Mistakes are good for students and such while in education. Mistakes can be bad when you are working on serious stuff.

    Leave a comment:


  • zboszor
    replied
    Originally posted by boxie View Post
    Programmers are human. Humans make mistakes. If you remove the ability for the humans to make mistakes then you are immediately a step ahead.
    Then we become robots. Humans learn from their own mistakes. It's an educational misdirection to take away the choice of mistakes. A mistake is often not a mistake but a new way of thinking and it opens up new areas for development. Taking away this choice leads to stagnation and decline.

    Leave a comment:


  • Guest
    Guest replied
    I think the size savings are useful for embedded/mobile hardware - think phone/tablet, or Intel Joule devices for example. If this kind of selective support can be implemented for other drivers and parts of the kernel, the reduction in size can provide benefits such as reduction in boot/loading time, lesser space on disk and in memory etc.

    Leave a comment:


  • Guest
    Guest replied
    Originally posted by debianxfce View Post

    C is fastest, rust is for people who are sleeping and should not program at all. C is safe when the programmer is not sleeping and doing null pointer assignments and buffer index overflows.

    Regards,
    Msc C/C++ software developer since 1991.
    .......nobody's perfect. Every single developer has made mistakes in the past, is making mistakes now and will continue to make mistakes in the future. That's just the nature of human beings. Reducing the possibility of making mistakes as much as possible, improves the quality of software considerably.

    Leave a comment:


  • boxie
    replied
    Originally posted by debianxfce View Post
    C/C++ is a industry standard.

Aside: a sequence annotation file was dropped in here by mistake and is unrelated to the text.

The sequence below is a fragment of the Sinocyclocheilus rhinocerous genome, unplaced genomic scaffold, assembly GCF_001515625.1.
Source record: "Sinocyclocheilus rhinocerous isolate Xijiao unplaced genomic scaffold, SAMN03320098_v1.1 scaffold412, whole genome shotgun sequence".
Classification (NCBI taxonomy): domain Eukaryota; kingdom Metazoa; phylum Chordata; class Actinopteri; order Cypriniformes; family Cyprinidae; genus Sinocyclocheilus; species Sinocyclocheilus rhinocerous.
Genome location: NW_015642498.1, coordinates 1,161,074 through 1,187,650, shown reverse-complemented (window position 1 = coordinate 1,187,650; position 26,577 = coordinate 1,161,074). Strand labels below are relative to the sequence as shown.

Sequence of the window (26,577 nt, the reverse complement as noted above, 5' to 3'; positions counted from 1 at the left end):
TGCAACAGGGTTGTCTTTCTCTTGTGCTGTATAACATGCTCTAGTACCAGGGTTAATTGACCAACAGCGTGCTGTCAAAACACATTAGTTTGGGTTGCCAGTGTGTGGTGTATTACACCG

So was IE6...

    Originally posted by debianxfce View Post
    Rust is not good, if it is it would be used widely.
    Nice logical fallacy there, C has had decades to get millions of software projects written / Rust not so much.

    Originally posted by debianxfce View Post
    All the best software that you use is written with C/C++, kernels, gaming engines, desktops, engineering software etc.
    define: all
    define: best

    The more correct statement here is "A lot of very big projects are written in C/C++"

    In short - you can find good software written in any (non toy) language and conversely you can find very bad examples of software written in all languages.

    Programmers are human. Humans make mistakes. If you remove the ability for the humans to make mistakes then you are immediately a step ahead.

    Leave a comment:


  • audir8
    replied
    Originally posted by debianxfce View Post

    C/C++ is a industry standard. Rust is not good, if it is it would be used widely. All the best software that you use is written with C/C++, kernels, gaming engines, desktops, engineering software etc.
    I find myself distinguishing more and more between C and C++, and not lumping them together. The kernel is C, so is Mesa/GLSL, innodb, postgres, redis, and memcache. I don't think it gets more high performance and lower latency than any one of those software projects. Rust is more comparable to C, and it's stated competition. Will Rust be a better C? It's still early, but I wouldn't rule it out. Go is farther ahead, and I don't think it's momentum is decreasing yet. As far as systems languages go..

    C++ has added a lot of features since 98. I'm not sure if it has as strong a niche as it used to thanks to newer languages, most of them running on some sort of VM. If you absolutely need the expressiveness and efficiency (ie. gaming), it's still the go to, but if you don't need the efficiency, you'd be better off with anything on the JVM. You'll still get similar speed and a lot of developer productivity. Java is used for distributed systems, HFT, and desktop/engineering software, and if you were starting a new project in any of those fields today, you would have legitimate choices for which language/framework to build on.

    I also don't think the people working on Rust at Mozilla or on other systems languages are "sleeping", or that the C/C++ are the only industry standards by any means.

    Leave a comment: